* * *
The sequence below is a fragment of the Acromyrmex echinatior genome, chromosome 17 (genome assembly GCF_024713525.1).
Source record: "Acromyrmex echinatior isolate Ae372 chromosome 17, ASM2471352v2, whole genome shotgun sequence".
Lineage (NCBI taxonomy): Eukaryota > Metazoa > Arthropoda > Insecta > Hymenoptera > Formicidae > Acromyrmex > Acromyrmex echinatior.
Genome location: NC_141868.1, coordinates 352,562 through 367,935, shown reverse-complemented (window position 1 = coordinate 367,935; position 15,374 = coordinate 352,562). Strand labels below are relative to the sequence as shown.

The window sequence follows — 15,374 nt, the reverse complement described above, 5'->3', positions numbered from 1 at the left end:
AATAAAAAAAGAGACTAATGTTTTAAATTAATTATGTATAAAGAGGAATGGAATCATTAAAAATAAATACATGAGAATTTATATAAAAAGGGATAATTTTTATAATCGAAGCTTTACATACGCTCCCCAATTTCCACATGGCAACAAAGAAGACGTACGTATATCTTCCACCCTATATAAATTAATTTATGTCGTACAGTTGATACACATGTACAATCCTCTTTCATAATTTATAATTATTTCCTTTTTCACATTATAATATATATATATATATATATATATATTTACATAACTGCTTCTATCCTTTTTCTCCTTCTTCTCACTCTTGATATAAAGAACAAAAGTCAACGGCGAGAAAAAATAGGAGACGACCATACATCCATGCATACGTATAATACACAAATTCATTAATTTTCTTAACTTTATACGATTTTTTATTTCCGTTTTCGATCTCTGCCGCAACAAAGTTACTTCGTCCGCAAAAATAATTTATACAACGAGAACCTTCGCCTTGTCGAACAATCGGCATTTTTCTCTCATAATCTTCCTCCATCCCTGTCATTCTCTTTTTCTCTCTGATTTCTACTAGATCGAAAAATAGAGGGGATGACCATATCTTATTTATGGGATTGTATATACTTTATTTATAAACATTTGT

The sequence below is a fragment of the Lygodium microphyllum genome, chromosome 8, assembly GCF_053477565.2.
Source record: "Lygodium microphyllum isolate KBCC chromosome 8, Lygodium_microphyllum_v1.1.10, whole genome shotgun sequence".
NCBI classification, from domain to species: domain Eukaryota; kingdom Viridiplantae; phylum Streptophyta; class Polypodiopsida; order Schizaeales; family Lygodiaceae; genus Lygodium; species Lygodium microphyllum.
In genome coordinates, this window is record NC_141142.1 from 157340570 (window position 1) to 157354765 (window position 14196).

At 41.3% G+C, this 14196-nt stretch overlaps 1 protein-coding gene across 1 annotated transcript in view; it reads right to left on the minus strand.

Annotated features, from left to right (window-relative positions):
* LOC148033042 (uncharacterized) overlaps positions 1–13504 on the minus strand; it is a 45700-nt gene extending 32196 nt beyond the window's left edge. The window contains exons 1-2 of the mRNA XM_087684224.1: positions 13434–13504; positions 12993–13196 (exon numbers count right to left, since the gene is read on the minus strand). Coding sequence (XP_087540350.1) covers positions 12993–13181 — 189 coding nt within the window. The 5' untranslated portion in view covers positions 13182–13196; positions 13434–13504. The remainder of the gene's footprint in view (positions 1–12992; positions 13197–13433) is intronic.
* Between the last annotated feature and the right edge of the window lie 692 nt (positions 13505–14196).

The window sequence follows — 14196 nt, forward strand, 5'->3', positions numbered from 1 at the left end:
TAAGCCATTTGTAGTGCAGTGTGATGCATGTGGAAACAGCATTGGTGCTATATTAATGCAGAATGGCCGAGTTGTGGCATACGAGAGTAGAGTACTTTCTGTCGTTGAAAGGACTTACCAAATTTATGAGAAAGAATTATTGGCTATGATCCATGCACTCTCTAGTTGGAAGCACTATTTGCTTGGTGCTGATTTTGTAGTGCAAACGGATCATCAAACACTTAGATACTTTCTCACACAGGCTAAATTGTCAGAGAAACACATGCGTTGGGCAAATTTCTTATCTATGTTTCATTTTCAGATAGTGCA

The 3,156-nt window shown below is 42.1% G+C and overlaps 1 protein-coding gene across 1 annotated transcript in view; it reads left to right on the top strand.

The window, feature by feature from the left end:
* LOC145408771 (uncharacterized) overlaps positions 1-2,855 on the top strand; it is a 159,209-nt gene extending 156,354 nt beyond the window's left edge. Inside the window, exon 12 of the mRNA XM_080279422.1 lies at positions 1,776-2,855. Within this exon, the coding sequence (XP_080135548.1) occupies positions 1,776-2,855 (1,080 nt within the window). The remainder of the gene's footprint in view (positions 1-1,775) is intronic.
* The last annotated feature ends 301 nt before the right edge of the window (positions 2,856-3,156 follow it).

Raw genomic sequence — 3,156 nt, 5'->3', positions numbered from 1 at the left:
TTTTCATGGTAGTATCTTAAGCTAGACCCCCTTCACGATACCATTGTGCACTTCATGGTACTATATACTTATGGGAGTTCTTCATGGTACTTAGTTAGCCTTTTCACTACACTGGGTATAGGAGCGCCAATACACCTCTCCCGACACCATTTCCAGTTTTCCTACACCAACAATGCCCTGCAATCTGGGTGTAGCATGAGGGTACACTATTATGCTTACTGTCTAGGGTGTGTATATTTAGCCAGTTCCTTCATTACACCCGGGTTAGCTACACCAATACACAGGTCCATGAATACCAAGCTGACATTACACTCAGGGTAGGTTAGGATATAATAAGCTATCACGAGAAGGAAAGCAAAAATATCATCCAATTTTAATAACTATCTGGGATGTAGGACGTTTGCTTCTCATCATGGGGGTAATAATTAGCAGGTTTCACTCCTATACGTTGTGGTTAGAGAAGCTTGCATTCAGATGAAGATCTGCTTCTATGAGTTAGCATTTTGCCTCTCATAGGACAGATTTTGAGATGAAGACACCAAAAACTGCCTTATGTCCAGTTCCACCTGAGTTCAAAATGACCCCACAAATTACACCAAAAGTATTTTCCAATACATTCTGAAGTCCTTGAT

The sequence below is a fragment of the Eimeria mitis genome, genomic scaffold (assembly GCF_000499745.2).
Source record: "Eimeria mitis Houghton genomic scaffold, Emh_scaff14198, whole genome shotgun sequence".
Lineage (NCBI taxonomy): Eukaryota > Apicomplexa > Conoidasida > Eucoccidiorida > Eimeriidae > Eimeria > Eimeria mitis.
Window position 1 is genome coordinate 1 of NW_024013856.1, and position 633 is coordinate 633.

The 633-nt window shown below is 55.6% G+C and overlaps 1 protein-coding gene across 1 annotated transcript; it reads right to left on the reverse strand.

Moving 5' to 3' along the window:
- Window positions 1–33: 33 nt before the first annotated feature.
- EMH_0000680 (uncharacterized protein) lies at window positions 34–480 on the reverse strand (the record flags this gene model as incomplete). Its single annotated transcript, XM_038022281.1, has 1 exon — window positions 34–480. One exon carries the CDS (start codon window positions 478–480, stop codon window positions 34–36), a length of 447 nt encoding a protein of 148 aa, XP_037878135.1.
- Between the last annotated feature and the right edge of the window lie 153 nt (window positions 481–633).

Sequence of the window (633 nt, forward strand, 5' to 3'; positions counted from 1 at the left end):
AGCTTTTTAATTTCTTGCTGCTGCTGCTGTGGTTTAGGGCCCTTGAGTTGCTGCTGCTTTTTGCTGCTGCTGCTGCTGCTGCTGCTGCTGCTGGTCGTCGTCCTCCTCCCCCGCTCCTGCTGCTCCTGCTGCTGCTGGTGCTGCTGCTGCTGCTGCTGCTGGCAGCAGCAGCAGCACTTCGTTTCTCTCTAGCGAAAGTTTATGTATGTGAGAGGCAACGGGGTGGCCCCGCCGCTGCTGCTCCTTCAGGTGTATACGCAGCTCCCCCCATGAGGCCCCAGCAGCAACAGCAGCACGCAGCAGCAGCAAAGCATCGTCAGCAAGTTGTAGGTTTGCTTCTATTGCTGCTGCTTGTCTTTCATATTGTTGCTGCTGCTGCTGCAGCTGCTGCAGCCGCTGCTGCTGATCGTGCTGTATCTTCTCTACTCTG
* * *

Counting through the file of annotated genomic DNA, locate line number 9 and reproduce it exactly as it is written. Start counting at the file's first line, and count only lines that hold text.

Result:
NCBI classification, from domain to species: domain Eukaryota; kingdom Viridiplantae; phylum Streptophyta; class Polypodiopsida; order Schizaeales; family Lygodiaceae; genus Lygodium; species Lygodium microphyllum.